On April 24, Caterpillar announced its quarterly earnings. As the CFO ticked off some of the company’s major accomplishments during the quarter, both the market and industry analysts seemed to like it. In fact, the stock was up 5 percent… until something happened.
With an off-handed, throw-away remark from the CFO, the market heard something concerning, and the company’s stock plummeted, ending 6 percent below where it started the day. With just a moment, the company saw millions of dollars in value disappear. This is why message discipline is so very important, whether on an earnings call, during a television interview or in the midst of a crisis.
The words were rather unimportant. The CFO simply said the quarter’s profits were a “high-water mark” for the year. Unfortunately, what the CFO was intending to say was that commodity prices were lower than expected and created a greater than expected profit margin, which could not be counted on in the future. It was not intended to preview anything about the company’s performance in the coming months, and it was certainly not something included in talking points prepared by the communications team. But before the call had even ended, the damage was done.
So what can we learn from this? I’ve outlined three key points that communicators must keep in mind at all times, especially when speaking for a publically traded company that is constantly being scrutinized by the market.
Always be “On”
When you are talking to reporters or analysts, you must always be “on.” That’s on message, in both verbal and non-verbal ways. If you are on camera, a grimace can speak volumes and outweigh your words. So ask yourself: What is my face saying? Is it consistent with my language?
You must also ensure you are careful with your language. Using colloquialisms can sometimes send unintended messages, especially to audiences unfamiliar with them. Instead, use simple, clear language so misunderstandings can be avoided.
Focus on Key Messages
Just before you begin speaking, always review your talking points one last time. Sure, you’ve read them countless times already, and hopefully even rehearsed them. But it never hurts to go over them one more time. Ask yourself: Do you know your three main messages? Have you considered how to emphasize each of your main points appropriately? Finally, what would you want the headline to read for your talk?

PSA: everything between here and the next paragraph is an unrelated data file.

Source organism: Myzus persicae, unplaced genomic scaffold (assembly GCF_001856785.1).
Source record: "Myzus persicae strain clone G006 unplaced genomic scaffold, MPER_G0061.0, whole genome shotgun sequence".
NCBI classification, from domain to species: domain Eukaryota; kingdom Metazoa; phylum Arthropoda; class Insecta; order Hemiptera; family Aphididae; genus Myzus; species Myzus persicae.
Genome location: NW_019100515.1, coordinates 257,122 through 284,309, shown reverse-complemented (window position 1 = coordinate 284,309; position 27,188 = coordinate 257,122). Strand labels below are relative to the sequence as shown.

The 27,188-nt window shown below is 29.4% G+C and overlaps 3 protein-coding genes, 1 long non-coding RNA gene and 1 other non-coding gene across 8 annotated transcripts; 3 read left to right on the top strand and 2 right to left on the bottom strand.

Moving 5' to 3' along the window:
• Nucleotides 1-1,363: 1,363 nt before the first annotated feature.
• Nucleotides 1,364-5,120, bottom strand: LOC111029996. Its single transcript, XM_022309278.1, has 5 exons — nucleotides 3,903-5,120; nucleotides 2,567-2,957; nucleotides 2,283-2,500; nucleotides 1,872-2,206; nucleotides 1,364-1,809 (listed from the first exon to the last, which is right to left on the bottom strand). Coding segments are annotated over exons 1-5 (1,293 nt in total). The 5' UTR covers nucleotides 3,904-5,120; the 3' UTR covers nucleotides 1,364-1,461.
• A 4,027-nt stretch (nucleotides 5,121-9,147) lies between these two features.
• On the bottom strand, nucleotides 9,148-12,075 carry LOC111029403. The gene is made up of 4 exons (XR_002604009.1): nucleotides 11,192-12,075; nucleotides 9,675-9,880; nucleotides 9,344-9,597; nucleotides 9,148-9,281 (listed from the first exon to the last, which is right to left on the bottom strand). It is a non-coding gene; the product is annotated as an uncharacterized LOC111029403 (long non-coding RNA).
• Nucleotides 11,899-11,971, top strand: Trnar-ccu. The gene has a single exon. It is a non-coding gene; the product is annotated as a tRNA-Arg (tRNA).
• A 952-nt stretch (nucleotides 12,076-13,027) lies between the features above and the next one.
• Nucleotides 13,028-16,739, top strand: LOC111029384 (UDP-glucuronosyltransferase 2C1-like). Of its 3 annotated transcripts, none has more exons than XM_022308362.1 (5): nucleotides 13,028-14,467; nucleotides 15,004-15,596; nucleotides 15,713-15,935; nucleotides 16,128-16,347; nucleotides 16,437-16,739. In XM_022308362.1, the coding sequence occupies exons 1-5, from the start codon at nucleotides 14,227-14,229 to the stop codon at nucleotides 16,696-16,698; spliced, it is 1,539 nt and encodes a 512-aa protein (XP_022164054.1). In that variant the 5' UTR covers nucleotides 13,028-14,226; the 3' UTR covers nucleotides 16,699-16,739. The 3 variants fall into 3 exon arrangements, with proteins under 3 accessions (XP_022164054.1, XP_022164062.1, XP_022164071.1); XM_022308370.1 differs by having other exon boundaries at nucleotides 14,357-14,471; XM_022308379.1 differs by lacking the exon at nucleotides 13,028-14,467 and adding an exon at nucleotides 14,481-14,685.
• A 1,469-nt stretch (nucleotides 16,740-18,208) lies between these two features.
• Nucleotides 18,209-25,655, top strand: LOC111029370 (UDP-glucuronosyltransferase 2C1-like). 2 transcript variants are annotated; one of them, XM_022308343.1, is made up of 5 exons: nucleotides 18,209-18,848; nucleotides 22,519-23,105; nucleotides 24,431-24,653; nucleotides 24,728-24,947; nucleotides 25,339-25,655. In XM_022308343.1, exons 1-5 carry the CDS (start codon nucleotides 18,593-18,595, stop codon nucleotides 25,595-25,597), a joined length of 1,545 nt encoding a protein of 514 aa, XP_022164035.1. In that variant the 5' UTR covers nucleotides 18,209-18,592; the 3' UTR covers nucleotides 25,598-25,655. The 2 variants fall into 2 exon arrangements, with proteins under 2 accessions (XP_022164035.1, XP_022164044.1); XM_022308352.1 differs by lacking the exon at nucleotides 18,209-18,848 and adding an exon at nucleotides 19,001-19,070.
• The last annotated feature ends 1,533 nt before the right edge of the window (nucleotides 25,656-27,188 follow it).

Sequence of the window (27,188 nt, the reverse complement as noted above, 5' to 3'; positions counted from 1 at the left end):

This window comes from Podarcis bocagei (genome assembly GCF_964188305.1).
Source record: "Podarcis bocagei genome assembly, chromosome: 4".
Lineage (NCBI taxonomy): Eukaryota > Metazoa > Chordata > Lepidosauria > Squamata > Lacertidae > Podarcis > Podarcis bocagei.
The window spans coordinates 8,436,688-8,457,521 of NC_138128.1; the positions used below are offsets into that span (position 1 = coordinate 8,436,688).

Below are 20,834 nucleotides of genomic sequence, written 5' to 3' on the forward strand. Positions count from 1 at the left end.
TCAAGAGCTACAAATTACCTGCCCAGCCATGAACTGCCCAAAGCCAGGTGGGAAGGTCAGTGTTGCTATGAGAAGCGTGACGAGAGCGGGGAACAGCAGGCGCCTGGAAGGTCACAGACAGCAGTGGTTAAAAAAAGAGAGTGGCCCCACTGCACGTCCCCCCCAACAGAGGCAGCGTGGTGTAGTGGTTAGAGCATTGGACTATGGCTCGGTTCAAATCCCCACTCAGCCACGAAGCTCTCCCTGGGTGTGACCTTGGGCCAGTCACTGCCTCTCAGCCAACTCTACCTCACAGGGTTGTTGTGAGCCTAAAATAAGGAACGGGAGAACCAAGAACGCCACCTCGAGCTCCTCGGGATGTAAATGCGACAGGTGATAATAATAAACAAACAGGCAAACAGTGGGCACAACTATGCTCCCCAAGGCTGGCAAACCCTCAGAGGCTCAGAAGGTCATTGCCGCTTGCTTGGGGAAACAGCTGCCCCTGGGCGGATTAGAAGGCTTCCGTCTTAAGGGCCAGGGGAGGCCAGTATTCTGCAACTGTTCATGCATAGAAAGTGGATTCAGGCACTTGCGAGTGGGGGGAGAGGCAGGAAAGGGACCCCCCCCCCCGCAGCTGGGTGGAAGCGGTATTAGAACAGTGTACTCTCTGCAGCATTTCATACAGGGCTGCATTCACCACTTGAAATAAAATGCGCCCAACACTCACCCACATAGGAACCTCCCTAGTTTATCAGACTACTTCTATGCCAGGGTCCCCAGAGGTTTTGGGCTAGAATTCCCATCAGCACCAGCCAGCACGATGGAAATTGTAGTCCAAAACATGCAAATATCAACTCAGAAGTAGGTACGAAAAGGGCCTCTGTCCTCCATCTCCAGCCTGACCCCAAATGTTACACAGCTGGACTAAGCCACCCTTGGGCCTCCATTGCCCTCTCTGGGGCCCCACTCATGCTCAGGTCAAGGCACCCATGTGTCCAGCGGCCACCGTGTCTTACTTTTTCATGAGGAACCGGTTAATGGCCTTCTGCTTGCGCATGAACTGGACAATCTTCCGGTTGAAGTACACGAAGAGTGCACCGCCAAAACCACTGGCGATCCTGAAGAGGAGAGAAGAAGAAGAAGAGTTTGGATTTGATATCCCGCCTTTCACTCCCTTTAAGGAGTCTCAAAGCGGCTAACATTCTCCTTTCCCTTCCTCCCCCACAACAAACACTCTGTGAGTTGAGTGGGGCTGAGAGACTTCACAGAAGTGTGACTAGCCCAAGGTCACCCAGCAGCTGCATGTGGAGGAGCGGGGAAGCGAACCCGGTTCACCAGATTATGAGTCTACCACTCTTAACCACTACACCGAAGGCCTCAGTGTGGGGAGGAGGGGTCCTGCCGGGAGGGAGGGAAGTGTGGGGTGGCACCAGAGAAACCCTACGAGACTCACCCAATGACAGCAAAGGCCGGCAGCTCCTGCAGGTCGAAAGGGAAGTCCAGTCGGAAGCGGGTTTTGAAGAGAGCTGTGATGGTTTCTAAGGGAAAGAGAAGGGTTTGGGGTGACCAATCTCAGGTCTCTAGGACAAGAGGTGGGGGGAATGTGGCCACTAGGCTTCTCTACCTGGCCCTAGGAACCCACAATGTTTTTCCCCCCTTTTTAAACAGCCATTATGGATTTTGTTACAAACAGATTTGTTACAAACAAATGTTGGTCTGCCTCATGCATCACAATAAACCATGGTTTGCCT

Flag and Bridge
Pick out some key phrases from your talking points as a reference. In addition to the major bullet points, this should also include bridges and flags. Highlight, bold or add bridging and flagging phrases to your talking points and sample responses, such as:
- Historically yes, but today the reality is…
- That remains unclear right now, but I do think we can say at this point…
- The most important item to remember is…
- Let me underscore one issue…
We can all relate to the CFO who unknowingly created a problem for his company with his off-handed remark. To avoid this for you and your organization, remember these recommendations so you can stay on message and on target with your goals. Words matter and we all know how critical language is, especially when speaking for a public company, so remember to speak clearly and thoughtfully to effectively get your message across.
Account Supervisor Kent Sholars brings more than a decade of experience in public relations and public policy, including working in electoral politics and serving in roles in the Texas House of Representatives, at the White House Office of Management and Budget and on Capitol Hill.